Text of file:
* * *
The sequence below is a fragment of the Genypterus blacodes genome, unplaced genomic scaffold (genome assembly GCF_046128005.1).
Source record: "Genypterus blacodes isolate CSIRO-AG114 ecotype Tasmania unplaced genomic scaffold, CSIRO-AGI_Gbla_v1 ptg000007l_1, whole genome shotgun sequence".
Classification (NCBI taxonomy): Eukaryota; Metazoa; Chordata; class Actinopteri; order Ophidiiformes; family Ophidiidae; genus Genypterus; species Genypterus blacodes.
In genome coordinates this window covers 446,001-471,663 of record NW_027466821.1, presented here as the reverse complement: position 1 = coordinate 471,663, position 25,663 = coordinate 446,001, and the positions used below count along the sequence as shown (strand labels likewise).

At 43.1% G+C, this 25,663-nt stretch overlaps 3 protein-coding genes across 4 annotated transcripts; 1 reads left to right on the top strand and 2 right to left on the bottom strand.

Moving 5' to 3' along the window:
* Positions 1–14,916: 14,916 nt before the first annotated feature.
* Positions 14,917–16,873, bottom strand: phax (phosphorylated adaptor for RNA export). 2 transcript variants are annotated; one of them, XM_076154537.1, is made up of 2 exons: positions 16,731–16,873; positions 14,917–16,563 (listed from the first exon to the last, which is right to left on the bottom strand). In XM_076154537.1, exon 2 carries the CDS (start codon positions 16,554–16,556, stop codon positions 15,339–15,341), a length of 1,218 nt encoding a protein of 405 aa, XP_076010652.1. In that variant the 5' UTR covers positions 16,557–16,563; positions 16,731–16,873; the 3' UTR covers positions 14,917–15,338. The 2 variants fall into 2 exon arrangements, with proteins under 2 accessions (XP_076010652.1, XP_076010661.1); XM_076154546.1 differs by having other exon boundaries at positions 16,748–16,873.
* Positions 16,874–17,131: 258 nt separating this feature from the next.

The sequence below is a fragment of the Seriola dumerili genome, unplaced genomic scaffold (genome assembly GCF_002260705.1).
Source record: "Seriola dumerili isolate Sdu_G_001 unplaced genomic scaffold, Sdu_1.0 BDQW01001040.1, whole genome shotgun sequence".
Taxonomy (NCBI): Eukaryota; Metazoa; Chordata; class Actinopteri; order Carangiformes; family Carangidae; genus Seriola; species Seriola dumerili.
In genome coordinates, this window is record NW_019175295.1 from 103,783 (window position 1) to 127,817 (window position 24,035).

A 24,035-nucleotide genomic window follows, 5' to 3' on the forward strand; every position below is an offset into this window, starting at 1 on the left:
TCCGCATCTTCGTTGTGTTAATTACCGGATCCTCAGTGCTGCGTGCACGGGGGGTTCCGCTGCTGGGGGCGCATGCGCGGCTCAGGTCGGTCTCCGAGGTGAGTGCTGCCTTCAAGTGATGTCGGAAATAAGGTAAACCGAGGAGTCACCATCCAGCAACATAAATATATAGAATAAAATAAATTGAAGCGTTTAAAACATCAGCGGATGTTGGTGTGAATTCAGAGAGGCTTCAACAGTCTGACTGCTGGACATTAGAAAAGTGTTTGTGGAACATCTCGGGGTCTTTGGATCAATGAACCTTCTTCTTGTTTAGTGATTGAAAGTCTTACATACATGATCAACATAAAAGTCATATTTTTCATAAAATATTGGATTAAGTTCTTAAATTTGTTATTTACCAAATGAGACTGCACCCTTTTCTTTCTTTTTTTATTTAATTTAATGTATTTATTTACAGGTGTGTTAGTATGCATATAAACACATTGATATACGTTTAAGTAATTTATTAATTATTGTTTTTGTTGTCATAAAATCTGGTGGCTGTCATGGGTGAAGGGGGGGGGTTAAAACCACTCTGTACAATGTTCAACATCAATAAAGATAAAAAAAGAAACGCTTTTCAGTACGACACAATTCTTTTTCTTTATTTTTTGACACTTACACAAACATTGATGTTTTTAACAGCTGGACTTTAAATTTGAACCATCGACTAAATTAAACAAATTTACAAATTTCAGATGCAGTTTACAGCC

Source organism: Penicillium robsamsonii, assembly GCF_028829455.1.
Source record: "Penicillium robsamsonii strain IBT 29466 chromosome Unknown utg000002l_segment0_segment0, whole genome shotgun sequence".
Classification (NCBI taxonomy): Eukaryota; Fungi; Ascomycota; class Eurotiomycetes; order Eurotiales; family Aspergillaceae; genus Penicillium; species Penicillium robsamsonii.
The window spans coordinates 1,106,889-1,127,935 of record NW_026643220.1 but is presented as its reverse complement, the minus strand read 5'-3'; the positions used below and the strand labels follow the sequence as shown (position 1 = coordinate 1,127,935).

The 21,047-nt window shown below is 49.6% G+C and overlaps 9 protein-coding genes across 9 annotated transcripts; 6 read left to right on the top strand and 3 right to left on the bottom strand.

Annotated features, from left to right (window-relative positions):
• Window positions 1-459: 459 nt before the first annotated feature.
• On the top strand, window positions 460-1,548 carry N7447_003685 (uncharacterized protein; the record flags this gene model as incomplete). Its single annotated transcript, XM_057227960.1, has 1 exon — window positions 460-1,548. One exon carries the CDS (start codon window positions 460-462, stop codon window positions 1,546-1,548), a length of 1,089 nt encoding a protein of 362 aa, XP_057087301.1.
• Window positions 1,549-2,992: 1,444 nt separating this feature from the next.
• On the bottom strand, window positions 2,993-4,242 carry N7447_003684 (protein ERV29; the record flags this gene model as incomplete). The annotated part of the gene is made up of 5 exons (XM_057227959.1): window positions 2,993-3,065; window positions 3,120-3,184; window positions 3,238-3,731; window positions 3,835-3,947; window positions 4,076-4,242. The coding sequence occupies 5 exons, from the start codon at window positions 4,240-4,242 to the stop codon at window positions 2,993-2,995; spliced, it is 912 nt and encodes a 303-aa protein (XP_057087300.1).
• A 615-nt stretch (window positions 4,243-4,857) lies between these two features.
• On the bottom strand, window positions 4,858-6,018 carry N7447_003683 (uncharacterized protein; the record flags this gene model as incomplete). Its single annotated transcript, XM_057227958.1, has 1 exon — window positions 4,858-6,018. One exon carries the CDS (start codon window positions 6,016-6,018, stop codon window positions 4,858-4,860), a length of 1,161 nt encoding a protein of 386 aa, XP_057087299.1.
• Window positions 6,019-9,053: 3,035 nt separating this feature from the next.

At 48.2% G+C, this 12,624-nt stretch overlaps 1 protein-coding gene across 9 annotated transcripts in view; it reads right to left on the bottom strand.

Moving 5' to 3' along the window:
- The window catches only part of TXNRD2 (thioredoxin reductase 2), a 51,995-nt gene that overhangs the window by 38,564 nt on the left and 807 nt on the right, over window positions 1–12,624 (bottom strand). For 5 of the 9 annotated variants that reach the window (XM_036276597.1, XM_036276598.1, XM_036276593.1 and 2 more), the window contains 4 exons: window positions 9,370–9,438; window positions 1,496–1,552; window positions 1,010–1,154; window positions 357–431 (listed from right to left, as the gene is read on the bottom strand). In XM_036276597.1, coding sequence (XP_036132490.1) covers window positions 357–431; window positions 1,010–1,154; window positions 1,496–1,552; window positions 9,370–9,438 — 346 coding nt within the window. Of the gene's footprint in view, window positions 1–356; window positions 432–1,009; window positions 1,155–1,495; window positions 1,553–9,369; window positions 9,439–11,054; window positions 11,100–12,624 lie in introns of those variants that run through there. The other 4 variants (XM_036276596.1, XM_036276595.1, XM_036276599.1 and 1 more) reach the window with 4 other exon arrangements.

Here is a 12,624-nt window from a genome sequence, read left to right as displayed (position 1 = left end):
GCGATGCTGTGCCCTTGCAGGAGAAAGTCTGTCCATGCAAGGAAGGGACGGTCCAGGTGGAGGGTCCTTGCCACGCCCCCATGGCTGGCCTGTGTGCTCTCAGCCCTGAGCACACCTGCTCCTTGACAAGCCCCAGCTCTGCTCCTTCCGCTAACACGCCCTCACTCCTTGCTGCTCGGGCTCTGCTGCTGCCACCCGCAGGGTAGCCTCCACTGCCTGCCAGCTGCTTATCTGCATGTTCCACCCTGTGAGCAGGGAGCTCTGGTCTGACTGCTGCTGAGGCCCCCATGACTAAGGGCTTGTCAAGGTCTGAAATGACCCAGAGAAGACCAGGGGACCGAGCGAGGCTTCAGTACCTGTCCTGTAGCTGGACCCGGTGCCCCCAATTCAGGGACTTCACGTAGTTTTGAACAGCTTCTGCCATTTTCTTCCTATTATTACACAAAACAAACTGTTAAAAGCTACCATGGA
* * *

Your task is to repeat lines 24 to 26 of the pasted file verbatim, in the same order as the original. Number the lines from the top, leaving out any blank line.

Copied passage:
• Window positions 1,549-2,992: 1,444 nt separating this feature from the next.
• On the bottom strand, window positions 2,993-4,242 carry N7447_003684 (protein ERV29; the record flags this gene model as incomplete). The annotated part of the gene is made up of 5 exons (XM_057227959.1): window positions 2,993-3,065; window positions 3,120-3,184; window positions 3,238-3,731; window positions 3,835-3,947; window positions 4,076-4,242. The coding sequence occupies 5 exons, from the start codon at window positions 4,240-4,242 to the stop codon at window positions 2,993-2,995; spliced, it is 912 nt and encodes a 303-aa protein (XP_057087300.1).
• A 615-nt stretch (window positions 4,243-4,857) lies between these two features.